Even the plain old rsync command is a quality data migration tool I myself consider a go-to option. When vetting out a potential data migration vendor, focus on compatibility with your environment, reliability, speed, security and scalability.
Strategies for automating data migration tests
Testing with plenty of time before the official cutover deadline is usually the bulk of the hard work involved in data migration. The testing might be brief or extended, but it should be thoroughly conducted and confirmed before the process is moved forward into the “live” phase.
An automated data migration approach is a key element here. You want this process to work seamlessly while also operating in the background with minimal human intervention. This is why I favor continuous or frequent replication to keep things in sync.
SEE: A guide to effective data migration testing (TechRepublic)
One common strategy is to run automated data synchronizations in the background via a scheduler or cron job, which only syncs new data. Each time the process runs, the amount of information transferred will become less and less.
This is known as trickle data migration, and it works well because most companies use and update a small set of their data on a daily basis. An initial migration of 10TB of data on day one of testing might lead to a migration of merely 30GB of recently changed or updated data during the moments before the actual cutover.
Steps for automating data migration testing
Back up your data
Always make sure to back up your data before proceeding, even if your migration involves merely copying data from source to target. System and human errors can be a fearsome combination; I’ve seen instances of rsync operations gone horribly awry where target data was mistakenly rsynced against source data such that data was accidentally removed.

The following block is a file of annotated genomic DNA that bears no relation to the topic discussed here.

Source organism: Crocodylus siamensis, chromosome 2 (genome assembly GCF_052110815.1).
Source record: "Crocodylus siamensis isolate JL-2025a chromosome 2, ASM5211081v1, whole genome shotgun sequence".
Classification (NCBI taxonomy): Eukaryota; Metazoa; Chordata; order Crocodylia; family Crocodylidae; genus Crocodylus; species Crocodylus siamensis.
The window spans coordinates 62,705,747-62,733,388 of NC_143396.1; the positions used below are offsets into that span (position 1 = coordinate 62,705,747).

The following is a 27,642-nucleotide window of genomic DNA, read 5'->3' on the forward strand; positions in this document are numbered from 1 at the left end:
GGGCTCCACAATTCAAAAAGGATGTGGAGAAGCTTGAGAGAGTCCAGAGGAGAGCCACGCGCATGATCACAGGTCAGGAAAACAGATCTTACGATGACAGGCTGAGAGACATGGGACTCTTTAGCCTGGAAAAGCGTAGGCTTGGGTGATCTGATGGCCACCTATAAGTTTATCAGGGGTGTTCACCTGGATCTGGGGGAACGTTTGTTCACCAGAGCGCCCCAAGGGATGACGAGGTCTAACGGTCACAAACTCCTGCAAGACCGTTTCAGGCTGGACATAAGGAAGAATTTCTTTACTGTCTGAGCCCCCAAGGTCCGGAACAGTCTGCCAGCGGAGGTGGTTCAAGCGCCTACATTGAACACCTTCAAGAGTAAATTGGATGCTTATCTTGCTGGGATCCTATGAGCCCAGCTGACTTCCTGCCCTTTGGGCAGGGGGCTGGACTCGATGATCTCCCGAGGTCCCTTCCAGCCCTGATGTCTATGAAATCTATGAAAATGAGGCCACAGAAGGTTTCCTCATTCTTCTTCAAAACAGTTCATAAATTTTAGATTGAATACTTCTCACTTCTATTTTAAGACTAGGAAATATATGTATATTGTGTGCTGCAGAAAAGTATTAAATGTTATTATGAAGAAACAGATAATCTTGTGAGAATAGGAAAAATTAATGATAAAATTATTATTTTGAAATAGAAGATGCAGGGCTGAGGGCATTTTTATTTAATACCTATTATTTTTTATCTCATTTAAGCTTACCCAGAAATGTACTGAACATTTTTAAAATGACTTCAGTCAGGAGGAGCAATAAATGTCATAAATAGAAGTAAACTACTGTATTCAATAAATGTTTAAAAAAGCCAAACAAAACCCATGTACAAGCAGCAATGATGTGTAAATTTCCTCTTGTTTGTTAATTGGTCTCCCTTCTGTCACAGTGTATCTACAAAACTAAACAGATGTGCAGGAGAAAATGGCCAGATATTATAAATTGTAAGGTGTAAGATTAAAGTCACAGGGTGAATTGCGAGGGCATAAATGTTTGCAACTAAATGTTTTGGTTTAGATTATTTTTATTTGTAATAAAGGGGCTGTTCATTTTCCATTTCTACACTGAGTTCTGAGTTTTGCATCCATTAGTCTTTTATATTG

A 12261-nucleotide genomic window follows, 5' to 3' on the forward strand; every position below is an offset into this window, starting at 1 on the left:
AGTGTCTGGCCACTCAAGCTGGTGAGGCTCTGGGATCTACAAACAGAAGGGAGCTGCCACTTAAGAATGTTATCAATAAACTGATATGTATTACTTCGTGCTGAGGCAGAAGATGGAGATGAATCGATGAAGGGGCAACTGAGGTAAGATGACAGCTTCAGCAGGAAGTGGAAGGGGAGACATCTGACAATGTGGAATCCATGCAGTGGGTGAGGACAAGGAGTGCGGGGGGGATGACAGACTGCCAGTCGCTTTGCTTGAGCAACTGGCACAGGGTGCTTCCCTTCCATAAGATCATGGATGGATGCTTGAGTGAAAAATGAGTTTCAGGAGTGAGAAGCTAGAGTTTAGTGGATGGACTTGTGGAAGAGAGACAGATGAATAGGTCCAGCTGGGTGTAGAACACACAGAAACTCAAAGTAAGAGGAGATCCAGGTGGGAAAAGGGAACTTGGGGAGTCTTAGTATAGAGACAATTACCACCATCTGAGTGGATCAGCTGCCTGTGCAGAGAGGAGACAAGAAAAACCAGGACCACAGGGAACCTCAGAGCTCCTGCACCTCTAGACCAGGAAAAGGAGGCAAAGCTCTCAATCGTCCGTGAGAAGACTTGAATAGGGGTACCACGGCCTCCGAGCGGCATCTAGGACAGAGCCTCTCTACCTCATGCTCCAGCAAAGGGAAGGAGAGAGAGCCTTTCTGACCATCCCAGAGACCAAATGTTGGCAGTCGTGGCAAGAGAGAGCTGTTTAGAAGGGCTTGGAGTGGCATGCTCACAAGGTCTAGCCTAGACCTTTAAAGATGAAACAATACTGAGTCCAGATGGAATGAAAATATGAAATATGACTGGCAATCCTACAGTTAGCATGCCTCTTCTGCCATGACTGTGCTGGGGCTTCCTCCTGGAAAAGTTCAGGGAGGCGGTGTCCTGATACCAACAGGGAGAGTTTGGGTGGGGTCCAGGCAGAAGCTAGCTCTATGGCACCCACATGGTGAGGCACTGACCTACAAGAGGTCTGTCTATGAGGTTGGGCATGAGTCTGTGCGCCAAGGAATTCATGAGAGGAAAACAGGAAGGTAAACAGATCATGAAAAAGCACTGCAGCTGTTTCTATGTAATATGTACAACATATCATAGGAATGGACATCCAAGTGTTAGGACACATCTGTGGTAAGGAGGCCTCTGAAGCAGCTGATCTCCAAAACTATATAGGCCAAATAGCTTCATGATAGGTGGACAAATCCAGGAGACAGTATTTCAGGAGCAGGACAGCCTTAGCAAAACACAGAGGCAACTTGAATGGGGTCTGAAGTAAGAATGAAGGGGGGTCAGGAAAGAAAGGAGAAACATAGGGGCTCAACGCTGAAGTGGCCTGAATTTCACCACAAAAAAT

Identify datasets, source systems and target systems for migration
Identify the data to be migrated and where it is to be migrated. There may be multiple sources and multiple targets involved and different priority levels for different datasets. Ensure you’re only going to migrate data you actually need — consider running a data deduplication solution to streamline your dataset at this point — but be cognizant of any requirements involving data retention policies so you adhere to them.
You should have a full understanding of what is located where. Most crucially, you should know the total amount of data to be migrated. You must ensure you have sufficient resources on the target end, particularly for data storage.
Use a trickle data migration strategy to test and migrate existing data
Whenever possible, plan to implement a trickle data migration copy strategy, where your source is synced to target periodically and only the new files must be transferred in subsequent runs. Obviously, this means your first migration operation will be the longest and most complex. Enlist vendor support as needed.
Identify your automation technique and spot-check its accuracy
Identify the automatic techniques and principles that will ensure the data migration runs on its own. These should be applied across the board, regardless of the data sources and/or criticality, for consistency and simplicity’s sake.
Monitoring and alerts that notify your team of data migration progress are key elements to consider now. Manual data verification on the target end can be conducted via a “spot check” process, but you simply can’t check hundreds or thousands of files on a one-by-one basis.
Apply necessary security measures
Ensure security is properly applied in the source target environments, not only for data protection but to ensure migration tools can function properly. Especially for certain industries and operating regions, it’s also important to consider what data governance and regulatory protocols need to be added or maintained.
Go into live testing with test data
Implement the solution and conduct a live test of irrelevant data. This often involves using dummy files, but you should avoid using empty files; empty files won’t be useful, as you want to confirm the contents appear the same on the target and the source system.
Configure automation and monitor results
Configure and run the automated data migration process and monitor the results. Ensure every element in the Types Of Data Migration Testing in this article is satisfactorily met.
This task, as well as the rest of these steps, can be handled by an internal data migration team, but it may also be necessary to bring in vendor support to implement this level of automation and testing.
Read next: Top cloud and application migration tools (TechRepublic)